Just yesterday in this blog I made an entry on a very striking, viciously anti-slavery Moral Map of the U.S. It is very red and was printed in 1854, just barely before the great troubles really started to begin in 1856, and it stands on its own as a fine representation of a map-with-a-message. The map below by John F. Smith (Historical Geography) was printed in 1888, and although it was made after slavery it still carried a very strong message--perhaps not as graphic as the 1854 map, but certainly as vehement, and perhaps more-so, with a very heavy dosage of Reconstructionist retribution laced in its text. There is a sense of channels of warm blood flowing through canali of stone altars, a mass on the chest to Huitzliopochtli. It has its own sense of deep danger.
[Source: the Library of Congress. The map is very expandable.]
The map is divided North and South by two lightning-like trees, "God's Blessing, Liberty" and "God's Curse, Slavery." The limbs of the tree of Liberty read "Light, Joy, Hope, Faith, Charity, Patience, Benevolence, Philanthropy, Love of Country, Equal Rights, Obedience to Law, Peace, Honor, Truth, Virtue, Sobriety, Industry, Contentment, Free Speech, Knowledge, Free School."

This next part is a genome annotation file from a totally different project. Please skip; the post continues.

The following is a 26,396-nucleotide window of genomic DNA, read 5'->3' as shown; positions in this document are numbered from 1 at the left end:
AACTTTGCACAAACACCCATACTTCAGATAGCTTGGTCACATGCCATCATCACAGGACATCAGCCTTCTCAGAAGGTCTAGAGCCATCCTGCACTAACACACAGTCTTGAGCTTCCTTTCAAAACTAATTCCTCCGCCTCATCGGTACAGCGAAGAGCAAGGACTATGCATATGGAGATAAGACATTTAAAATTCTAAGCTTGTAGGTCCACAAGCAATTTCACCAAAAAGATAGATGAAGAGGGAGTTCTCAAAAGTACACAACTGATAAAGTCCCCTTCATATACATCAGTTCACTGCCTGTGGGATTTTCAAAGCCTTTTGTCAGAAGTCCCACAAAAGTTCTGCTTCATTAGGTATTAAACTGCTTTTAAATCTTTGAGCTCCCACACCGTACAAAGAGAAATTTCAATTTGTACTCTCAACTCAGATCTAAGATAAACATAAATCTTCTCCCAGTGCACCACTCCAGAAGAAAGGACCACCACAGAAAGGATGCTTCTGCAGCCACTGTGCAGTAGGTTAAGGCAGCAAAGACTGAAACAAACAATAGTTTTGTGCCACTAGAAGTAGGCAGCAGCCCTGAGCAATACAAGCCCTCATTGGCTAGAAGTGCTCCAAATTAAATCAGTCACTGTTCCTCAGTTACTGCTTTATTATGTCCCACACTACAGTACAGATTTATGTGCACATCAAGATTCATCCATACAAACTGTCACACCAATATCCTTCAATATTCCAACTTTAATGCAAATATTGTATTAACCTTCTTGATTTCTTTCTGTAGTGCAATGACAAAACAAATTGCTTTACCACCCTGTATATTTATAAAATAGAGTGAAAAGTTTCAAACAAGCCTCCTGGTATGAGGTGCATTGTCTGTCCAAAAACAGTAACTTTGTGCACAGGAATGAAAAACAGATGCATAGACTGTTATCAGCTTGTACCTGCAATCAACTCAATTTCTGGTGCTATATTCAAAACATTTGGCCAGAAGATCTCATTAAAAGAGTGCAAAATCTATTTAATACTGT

The limbs of the dark, crooked tree of slavery read: "Murder, War, Rebellion, Treason, Secession, Sedition, Superstition, Ignorance, Avarice, Lust" and of course "Hades". these are hosted on the spikes of the Missouri Compromise, the Compromise of 1850, Fugitive Slave Laws, Kansas-Nebraska Act, Dred Scott."
"Hades" might not be that far off, at least for the heat/difficulty index, as this one seems to be located right about at the eastern boundary of the Llano Estacado, which in centuries past was a very highly difficult place to navigate.